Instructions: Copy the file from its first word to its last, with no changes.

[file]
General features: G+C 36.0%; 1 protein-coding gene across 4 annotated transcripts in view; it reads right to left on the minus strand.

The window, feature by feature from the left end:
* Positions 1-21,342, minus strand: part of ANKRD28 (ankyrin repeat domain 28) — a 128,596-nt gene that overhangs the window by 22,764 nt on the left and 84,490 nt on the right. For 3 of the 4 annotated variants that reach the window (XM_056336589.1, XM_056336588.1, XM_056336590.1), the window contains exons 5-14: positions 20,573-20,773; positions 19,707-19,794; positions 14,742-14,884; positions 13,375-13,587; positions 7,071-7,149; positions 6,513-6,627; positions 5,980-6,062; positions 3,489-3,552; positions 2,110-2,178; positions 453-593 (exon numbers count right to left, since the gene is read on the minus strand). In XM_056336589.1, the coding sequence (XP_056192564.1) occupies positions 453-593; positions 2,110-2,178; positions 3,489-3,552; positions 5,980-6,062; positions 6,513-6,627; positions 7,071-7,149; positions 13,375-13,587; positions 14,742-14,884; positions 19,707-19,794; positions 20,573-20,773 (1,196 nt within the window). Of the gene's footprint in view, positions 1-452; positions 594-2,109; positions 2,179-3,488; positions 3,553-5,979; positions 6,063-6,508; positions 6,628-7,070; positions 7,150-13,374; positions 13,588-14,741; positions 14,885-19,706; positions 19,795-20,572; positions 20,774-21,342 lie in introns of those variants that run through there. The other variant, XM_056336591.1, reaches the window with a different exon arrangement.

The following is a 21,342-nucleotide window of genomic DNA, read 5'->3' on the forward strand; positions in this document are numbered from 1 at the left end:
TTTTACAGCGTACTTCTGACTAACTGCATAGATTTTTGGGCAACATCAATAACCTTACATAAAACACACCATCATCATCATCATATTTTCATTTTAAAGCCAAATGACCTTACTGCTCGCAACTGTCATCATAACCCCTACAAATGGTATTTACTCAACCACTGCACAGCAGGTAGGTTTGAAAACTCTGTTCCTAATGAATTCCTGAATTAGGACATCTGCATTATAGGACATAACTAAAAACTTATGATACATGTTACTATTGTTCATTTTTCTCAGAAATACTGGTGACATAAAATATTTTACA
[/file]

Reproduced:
General features: G+C 36.0%; 1 protein-coding gene across 4 annotated transcripts in view; it reads right to left on the minus strand.

The window, feature by feature from the left end:
* Positions 1-21,342, minus strand: part of ANKRD28 (ankyrin repeat domain 28) — a 128,596-nt gene that overhangs the window by 22,764 nt on the left and 84,490 nt on the right. For 3 of the 4 annotated variants that reach the window (XM_056336589.1, XM_056336588.1, XM_056336590.1), the window contains exons 5-14: positions 20,573-20,773; positions 19,707-19,794; positions 14,742-14,884; positions 13,375-13,587; positions 7,071-7,149; positions 6,513-6,627; positions 5,980-6,062; positions 3,489-3,552; positions 2,110-2,178; positions 453-593 (exon numbers count right to left, since the gene is read on the minus strand). In XM_056336589.1, the coding sequence (XP_056192564.1) occupies positions 453-593; positions 2,110-2,178; positions 3,489-3,552; positions 5,980-6,062; positions 6,513-6,627; positions 7,071-7,149; positions 13,375-13,587; positions 14,742-14,884; positions 19,707-19,794; positions 20,573-20,773 (1,196 nt within the window). Of the gene's footprint in view, positions 1-452; positions 594-2,109; positions 2,179-3,488; positions 3,553-5,979; positions 6,063-6,508; positions 6,628-7,070; positions 7,150-13,374; positions 13,588-14,741; positions 14,885-19,706; positions 19,795-20,572; positions 20,774-21,342 lie in introns of those variants that run through there. The other variant, XM_056336591.1, reaches the window with a different exon arrangement.

The following is a 21,342-nucleotide window of genomic DNA, read 5'->3' on the forward strand; positions in this document are numbered from 1 at the left end:
TTTTACAGCGTACTTCTGACTAACTGCATAGATTTTTGGGCAACATCAATAACCTTACATAAAACACACCATCATCATCATCATATTTTCATTTTAAAGCCAAATGACCTTACTGCTCGCAACTGTCATCATAACCCCTACAAATGGTATTTACTCAACCACTGCACAGCAGGTAGGTTTGAAAACTCTGTTCCTAATGAATTCCTGAATTAGGACATCTGCATTATAGGACATAACTAAAAACTTATGATACATGTTACTATTGTTCATTTTTCTCAGAAATACTGGTGACATAAAATATTTTACA